After all, a song stating that a "woman's touch" would be all that was needed to convert a ramshackle shack into what estate agents would now call a bijou cottage would have been accepted by both sexes. And of course, 1950s' audiences would have been blind to the lesbian undertones and slices of high camp of the piece.
However, as Ed Curtis's production decides to play the whole thing straight. It's as if 50 years of showbiz history has passed us by, and we're watching a piece of the past, without any post-modern touches. It's all curiously dated.
Sammy Fain and Paul Francis Webster's musical hasn't aged well either. Of course, "Secret Love" and "Deadwood Stage" are fine songs and hold up well, but the rest are a decidedly mixed bunch - and the production's lacklustre dancing doesn't help lift the atmosphere.
What's more, at the West End press night, the acoustics were dreadful. From the middle of the stalls, too many words were indistinct. I wasn't sure whether this was a problem with the theatre acoustics, malfunctioning radio mikes or poor diction (or a combination of all three). Certainly, Garry Kilby as Danny Kilmartin was having a torrid time with his mike, which seemed to inhibit his performance.
The other problem is Toyah Willcox. Whisper it softly, but she's too old for this part. That would be acceptable if she had the singing voice to compensate - but she hasn't. It's far too weak to carry the lead part in a West End show. It was good to see her fellow jungle celebrities in the audience (well, Fash, Wayne and Sian), but Wilcox seemed to be struggling from the outset. That said, she certainly isn't short of enthusiasm - flinging herself into all proceedings with gusto, she very nearly carries it off.
It's also hard to get enthusiastic about Simon Higlett's set. There's a delicious Spinal Tap moment when the curtains reveal some miniature houses duly straddled by the chorus to an unintentionally humorous effect.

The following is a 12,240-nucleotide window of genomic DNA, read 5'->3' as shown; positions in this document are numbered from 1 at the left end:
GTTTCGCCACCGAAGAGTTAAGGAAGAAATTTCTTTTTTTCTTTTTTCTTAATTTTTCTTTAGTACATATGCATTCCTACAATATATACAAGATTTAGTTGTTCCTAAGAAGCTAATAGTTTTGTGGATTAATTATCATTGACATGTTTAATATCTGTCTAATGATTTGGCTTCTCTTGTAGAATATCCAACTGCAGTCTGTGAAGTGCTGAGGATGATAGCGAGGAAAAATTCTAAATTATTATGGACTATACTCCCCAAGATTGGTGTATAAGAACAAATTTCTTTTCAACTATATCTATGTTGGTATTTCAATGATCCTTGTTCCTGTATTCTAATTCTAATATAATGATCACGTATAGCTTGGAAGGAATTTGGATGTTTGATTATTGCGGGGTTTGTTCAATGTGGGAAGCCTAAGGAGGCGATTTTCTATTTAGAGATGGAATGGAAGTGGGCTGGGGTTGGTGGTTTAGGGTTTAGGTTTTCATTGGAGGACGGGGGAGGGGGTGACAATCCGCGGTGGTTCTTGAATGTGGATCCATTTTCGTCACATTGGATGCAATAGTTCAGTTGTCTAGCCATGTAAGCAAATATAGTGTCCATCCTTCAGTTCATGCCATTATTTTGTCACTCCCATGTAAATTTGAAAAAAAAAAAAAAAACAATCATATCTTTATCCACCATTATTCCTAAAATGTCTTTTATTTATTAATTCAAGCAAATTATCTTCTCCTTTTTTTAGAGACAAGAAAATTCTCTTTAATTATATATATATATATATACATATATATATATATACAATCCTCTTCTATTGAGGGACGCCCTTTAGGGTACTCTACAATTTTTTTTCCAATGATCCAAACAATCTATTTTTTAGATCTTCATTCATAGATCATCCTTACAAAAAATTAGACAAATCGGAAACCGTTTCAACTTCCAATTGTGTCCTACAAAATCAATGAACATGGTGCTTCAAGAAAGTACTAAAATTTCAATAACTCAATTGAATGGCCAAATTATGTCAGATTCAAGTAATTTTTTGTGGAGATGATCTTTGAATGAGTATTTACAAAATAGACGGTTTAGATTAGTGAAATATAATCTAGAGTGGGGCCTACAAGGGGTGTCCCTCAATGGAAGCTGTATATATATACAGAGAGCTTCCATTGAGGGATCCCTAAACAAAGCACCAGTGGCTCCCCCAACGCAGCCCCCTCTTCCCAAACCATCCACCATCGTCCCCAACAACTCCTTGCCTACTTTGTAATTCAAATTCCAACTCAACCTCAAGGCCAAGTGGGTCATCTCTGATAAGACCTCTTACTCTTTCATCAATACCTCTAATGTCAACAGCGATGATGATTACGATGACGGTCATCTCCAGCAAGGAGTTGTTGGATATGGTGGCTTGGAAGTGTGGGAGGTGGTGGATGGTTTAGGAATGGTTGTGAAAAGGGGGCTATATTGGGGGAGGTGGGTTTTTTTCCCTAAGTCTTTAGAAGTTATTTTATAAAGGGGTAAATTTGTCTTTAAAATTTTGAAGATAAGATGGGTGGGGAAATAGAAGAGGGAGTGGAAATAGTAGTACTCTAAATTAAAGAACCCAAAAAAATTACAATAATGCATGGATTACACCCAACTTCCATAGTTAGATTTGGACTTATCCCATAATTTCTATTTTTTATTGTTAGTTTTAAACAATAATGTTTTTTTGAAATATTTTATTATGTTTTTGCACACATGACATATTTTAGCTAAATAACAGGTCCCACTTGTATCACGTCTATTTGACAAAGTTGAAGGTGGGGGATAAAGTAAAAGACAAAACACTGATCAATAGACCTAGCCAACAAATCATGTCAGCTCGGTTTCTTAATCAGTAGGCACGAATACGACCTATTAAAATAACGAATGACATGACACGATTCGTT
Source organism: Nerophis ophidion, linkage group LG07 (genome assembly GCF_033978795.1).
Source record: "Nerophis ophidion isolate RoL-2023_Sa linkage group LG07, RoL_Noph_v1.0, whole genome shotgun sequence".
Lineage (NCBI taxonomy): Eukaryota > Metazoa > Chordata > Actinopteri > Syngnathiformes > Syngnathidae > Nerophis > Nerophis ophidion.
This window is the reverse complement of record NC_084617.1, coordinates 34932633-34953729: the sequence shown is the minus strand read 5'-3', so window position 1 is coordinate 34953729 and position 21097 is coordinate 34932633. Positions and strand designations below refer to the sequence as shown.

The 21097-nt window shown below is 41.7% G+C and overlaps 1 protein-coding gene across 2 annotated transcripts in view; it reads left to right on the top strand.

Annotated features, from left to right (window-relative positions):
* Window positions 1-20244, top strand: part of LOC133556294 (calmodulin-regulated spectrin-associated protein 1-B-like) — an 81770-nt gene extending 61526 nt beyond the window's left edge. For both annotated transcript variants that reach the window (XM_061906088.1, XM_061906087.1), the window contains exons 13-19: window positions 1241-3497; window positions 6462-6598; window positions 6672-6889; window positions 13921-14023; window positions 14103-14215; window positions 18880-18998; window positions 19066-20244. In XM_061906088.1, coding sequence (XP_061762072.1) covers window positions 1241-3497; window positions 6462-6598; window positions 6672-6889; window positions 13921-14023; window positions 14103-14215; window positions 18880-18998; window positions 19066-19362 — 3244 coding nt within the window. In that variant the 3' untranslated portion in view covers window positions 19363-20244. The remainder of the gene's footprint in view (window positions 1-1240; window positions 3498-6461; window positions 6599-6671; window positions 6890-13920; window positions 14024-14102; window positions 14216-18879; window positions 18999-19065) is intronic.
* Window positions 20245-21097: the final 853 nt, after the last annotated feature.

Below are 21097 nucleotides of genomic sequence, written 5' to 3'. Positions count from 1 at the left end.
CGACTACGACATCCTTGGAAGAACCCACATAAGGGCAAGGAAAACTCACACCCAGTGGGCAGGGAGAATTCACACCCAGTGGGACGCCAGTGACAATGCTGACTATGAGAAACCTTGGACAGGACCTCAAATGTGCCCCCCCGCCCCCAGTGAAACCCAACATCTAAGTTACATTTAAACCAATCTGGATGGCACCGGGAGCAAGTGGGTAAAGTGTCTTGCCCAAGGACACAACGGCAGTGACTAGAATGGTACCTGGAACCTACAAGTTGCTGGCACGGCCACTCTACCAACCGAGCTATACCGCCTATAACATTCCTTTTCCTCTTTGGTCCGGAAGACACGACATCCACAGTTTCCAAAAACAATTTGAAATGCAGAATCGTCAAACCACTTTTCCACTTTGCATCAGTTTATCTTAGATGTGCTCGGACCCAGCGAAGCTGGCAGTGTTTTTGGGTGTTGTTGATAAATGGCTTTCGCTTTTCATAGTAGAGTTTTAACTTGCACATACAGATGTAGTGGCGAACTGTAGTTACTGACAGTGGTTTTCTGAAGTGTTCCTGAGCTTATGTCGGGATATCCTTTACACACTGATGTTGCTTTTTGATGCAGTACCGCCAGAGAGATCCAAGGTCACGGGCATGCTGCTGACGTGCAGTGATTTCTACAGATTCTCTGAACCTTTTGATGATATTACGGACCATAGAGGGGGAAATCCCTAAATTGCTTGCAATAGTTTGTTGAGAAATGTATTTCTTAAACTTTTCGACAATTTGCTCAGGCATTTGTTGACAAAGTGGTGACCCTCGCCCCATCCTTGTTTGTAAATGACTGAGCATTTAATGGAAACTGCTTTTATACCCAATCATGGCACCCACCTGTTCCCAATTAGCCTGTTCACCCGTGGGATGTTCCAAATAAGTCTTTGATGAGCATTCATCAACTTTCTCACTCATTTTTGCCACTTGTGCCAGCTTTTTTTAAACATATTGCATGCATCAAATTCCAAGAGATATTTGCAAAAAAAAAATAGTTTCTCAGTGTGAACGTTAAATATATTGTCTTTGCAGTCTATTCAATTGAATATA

The only real saving grace of the evening is Michael Cormick's Wild Bill Hickok who doesn't put a foot wrong. A commanding presence, a superb singing voice with admirable diction, he's a joy. Phil Ormerod and Abigail Aston as the young lovers, Francis and Susan acquit themselves well, too.
Calamity doesn't quite live down to its name - it's doesn't rank as a great theatrical disasters. However, if it's trying to pass itself off as a proper West End musical, its audience is entitled to expect something a bit more magical. After all, while it might look like a 1950s' production, it's certainly not charging 1950s' prices.
- Maxwell Cooter
Note: The following review dates from September 2002 and an earlier tour stop of this production. For current cast details, please see performances listings.
Calamity Jane is a rip roarin’ musical, boasting unforgettable numbers, including "The Deadwood Stage", "Black Hills of Dakota" and "Windy City". Incredibly, the larger-than-life fast-shooting heroine who prefers male attire and never looks before she leaps into the trouble that inspired her moniker, is actually based on a real frontierswoman. And yes folks, Wild Bill Hickock, the man in whom she meets her match, is for real too!
According to the programme, Calamity went to great lengths to demonstrate that she posed no threat when she rode through ‘Indian country’. It’s a pity then that the musical shows signs of outdated political incorrectness when her (admittedly untrue) boast of killing thirty ‘Injuns’, soon after she first appears perched atop the Deadwood Stage, is played for laughs. It makes the lyric 'beautiful Indian country that I love' feel distinctly uncomfortable to me.
Of course, you could argue that it’s a period piece, but there are other ways in which at times it strikes the wrong note for me. Why do the only visible female population of Deadwood appear to have almost nothing to wear but tatty – though undeniably sexy – underwear? Kellie Ryan makes a delicious wannabe singer, but it seems a shame that the acme of her ambitions is to titillate dozy male customers at Deadwood's saloon. And I find the number "A Woman’s Touch" a touch too cute.
Robertson Hare played a character in farces, whose catch phrase was ‘Oh Calamity!’ I’d be a real killjoy to pinch it to describe the production. Toyah Willcox’s Jane is a fierce bundle of blonde ambition, banishing images of Doris Day in the film, though she does have to hit the high notes running. It would be churlish not to applaud the whole cast for matching her high-energy performance – from Alasdair Harvey’s amused and amusing Bill to the committed chorus. A live orchestra (musical direction, Peter White) adds to the excitement. And the show gets off to a good start with Simon Higlett’s miniature Wild West Town revealed behind giant swinging wooden doors.
But a combination of the failure of the sound system at the midweek matinee (so it was hard to tell if Simon Whitehorn's sound design was at fault too) and rather unimaginative direction by Ed Curtis and choreography by Craig Revel Horwood ultimately made the production seem uninspired. Perhaps this one’s just not worth reviving, despite the great tunes.
- Judi Herman (reviewed at the Derngate Theatre, Northampton)